• Nearly every Major League player starts in the minor leagues. In baseball, like business, there are no shortcuts. One step at a time is required for success. Before they got to the minors, it’s probable they had already been playing some form of organized ball for 15 years. Most spend years in the minor leagues learning the game and sharpening their skills. How prepared are your sales people, your service team, or anyone with customer relationship responsibilities to handle your customer interactions? Have you properly prepared?
• Ballplayers are coached. Being coached and listening to coaches are key factors in a ballplayer’s success. Many great coaches were once players. Some of the best managers were not the best players. Take the former Cardinals manager, Tony La Russa, he was mainly a minor league player during his playing career, yet he led teams to three World Series titles and six appearances in the Fall Classic. Tony coached his players. He understood each person’s abilities and is credited with creating the specialization of the bullpen for relief pitchers. Just like in business, every player needs to know their role and the expectations for performance. Are you promoting the best players to managers or looking for the best managers within the players? Have you measured their abilities?
• Ballplayers warm up and practice before every game. They get ready. Even if they’ve been playing for years, they practice before EVERY game. Does your team practice the skills needed to succeed in your business? Whether its role playing for a sales or service contact or preparing for a presentation, does your team practice?
• Ballplayers learn the fundamentals of the game until they’re automatic. Then they practice them every day. Fundamentals like: Keep your eye on the ball. Know the rules. Know the strategies. Execute the plays. They understand that defense is just as important as offense. Have you communicated and taught your team the basics to success in business?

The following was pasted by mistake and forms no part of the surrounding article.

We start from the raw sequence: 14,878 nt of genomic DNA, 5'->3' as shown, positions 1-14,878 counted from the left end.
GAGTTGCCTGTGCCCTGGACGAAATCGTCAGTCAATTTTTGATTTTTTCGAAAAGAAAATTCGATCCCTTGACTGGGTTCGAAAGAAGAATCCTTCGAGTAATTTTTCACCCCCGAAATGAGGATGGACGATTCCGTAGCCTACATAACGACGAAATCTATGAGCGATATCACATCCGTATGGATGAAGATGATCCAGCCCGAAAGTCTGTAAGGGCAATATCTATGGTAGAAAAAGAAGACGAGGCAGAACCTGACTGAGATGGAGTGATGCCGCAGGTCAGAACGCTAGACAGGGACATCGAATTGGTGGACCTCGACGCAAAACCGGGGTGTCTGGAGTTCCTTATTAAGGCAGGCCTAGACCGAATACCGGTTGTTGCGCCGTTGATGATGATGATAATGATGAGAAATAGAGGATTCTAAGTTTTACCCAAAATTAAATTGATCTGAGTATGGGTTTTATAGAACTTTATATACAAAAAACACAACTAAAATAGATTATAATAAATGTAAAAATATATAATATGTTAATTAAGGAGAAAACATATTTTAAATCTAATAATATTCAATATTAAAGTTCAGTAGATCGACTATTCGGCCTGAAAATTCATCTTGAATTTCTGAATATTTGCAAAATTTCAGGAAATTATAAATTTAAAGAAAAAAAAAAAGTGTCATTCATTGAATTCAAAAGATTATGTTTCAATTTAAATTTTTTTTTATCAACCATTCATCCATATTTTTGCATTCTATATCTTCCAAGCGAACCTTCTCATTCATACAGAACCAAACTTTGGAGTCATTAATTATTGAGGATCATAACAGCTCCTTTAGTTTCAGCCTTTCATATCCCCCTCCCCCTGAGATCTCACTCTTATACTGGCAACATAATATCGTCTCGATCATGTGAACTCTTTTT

• All ballplayers, even great ballplayers, get into a slump. Coaching, watching films, and practice gets them out of the slump. Read that last sentence again. When your team is in a slump, how are you reacting to them? Are you supporting them or complaining about them? Are you telling them to improve or showing them how to improve?
• All ballplayers make errors. Sometimes an error can cost you the game. Take errors seriously, NOT personally. Learn from them and don’t repeat them. The secret to error free play: More practice. Have you noticed the trend? Practice, practice, and more practice is the key to success.
• Ballplayers love the game. They love what they do, and they play to win. Passion is the driver for the most successful people, but passion is personal. A passionate leader may inspire others to behave in particular ways. A passionate leader may even get others to share in the passion. When leaders communicate “WHY” they play the game, they are more likely to inspire others to find their own WHY.
There are the unspoken rules of the game – both in baseball and business. You must believe in your team and teammates. You must believe your team will win. You must believe in your coach, your leader.
Millions have played the game. Maybe even you. Thousands have played in the major leagues. But there are only 295 players in the Hall of Fame. It’s all about their ability, their devotion, their dedication, and their practice. As you watch the All-Star Game this week, ask yourself:
Why are you playing?
What are your goals?
How much do you practice every day?
Who are you giving your loyalty to? Who is loyal to you?
Measuring strengths, natural talents, obtaining data to indicate strategic alignment and helping you create behaviorally focused goals are our areas of expertise. Let us help you become an All-Star in your industry. Start the process by contacting me at:
Dave.Gregory@inspiredperformancesolutions.com or 402 707-4868.